We are excited to introduce our newest project Empowering Women in Digital Rights Advocacy. The project, known as EWDRA, began at the end of 2021 and takes place in sub-Saharan Africa. It aims to develop legal communities, in particular women lawyers, to defend, promote, and strengthen freedom of expression online.
As the use of the internet and other communication technologies has surged in most parts of sub-Saharan Africa, and journalists turn to online media, freedom of expression is increasingly shaped by the way digital rights are approached and adapted. Consequently, online journalism becomes more and more important. This in turn introduces more legal challenges that arise exclusively in the online sphere, such as digital privacy and cybercrimes. However, this development simultaneously offers new opportunities. We can create this new era of law in a more inclusive way, overcoming the still male-dominated approach to the discipline.
This project will improve legal expertise among lawyers to successfully litigate digital rights cases and to address new challenges. Moreover, it will contribute to shaping the legal community, encouraging diversity by focusing particularly on women lawyers.
The Digital Rights Advocates Project
EWDRA builds on our two iterations of the Digital Rights Advocacy Project (DRAP), a project through which we specifically addressed digital rights issues in sub-Saharan Africa. In particular, it focused on building lawyers’ capacity, establishing a network of lawyers, and ensuring access to legal defence for journalists through financial support. The DRAP project is successfully complete, now that we have provided litigation trainings for lawyers in East, West and Southern Africa and created newly tailored learning materials. We also hosted peer-to-peer knowledge sharing events and increased access to legal defence. While the project was very successful, we did identify a gender imbalance among the participants and partners we worked with.
The new Empowering Women in Digital Rights Advocacy Project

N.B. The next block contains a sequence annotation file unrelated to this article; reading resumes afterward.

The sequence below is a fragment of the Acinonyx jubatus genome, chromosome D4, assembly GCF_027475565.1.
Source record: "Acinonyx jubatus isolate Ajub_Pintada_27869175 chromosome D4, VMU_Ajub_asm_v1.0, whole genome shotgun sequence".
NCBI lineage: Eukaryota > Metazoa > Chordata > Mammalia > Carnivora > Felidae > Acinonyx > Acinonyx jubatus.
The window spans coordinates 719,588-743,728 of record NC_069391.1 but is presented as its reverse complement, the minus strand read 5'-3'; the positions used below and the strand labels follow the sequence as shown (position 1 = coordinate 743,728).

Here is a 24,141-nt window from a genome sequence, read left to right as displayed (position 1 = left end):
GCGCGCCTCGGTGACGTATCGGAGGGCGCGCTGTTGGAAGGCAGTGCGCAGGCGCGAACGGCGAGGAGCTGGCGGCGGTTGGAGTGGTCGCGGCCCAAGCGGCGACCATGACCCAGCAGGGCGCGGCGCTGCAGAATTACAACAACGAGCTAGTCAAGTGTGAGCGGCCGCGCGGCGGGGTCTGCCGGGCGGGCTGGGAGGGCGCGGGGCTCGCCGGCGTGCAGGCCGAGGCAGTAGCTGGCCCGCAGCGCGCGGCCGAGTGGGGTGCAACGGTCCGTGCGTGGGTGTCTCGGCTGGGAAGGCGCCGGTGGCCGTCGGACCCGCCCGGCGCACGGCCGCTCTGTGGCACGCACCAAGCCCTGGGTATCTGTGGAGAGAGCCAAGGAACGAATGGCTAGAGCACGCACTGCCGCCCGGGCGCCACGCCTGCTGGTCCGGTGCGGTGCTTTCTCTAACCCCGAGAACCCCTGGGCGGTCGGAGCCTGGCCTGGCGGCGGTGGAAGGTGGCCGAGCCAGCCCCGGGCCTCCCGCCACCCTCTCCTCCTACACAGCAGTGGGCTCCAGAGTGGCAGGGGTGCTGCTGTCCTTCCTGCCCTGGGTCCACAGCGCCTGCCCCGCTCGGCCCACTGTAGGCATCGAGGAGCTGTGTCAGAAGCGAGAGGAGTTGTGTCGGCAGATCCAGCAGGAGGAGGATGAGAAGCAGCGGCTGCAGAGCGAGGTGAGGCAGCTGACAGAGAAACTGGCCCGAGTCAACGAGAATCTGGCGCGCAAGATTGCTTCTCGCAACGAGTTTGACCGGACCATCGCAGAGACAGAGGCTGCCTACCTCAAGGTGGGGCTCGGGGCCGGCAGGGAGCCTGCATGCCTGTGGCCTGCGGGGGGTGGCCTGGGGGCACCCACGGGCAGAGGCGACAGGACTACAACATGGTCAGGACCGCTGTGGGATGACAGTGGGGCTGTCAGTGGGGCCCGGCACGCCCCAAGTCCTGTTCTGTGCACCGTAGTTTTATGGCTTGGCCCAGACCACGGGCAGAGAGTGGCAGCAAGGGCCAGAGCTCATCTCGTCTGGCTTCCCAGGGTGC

EWDRA will therefore build on the strengths of our previous project to facilitate an even more unique and practitioner-led approach, while shifting the focus to women lawyers. In order to achieve this goal, we have shaped the project activities to better suit women lawyers. We are hosting activities and litigation training workshops specifically for women lawyers, and we will design gender specific digital rights modules. The project will last for 30 months.
As a cornerstone of the project, we will host three digital rights litigation training workshops across East and West Africa. These trainings include one in-person women-only training, and two advanced trainings, one women-only and one mixed.
Outside the trainings, we will also offer a variety of other event formats. These include quarterly online know-how events, which began in February, and peer-to-peer learning events for women lawyers. In this way, we ensure an accessible and diverse programme that accommodates interested participants from different countries, with different needs.
Finally, we will also continue our financial support under this project. We fund both individual cases and established national media defence centres in the region. We do this to guarantee access to legal assistance for journalists and to promote regional expertise.
With this holistic programme, we hope to contribute to shaping digital rights in an inclusive and diverse way. In particular, we hope to provide a platform for women lawyers that women journalists may find easier to turn to.
This project is funded by the United States Bureau of Democracy, Human Rights and Labor Affairs (DRL), which also funded our previous DRAP project. We look forward to working with DRL on this new project and express our gratitude.
All information about events and activities will be published here on our website and on our social media platforms.
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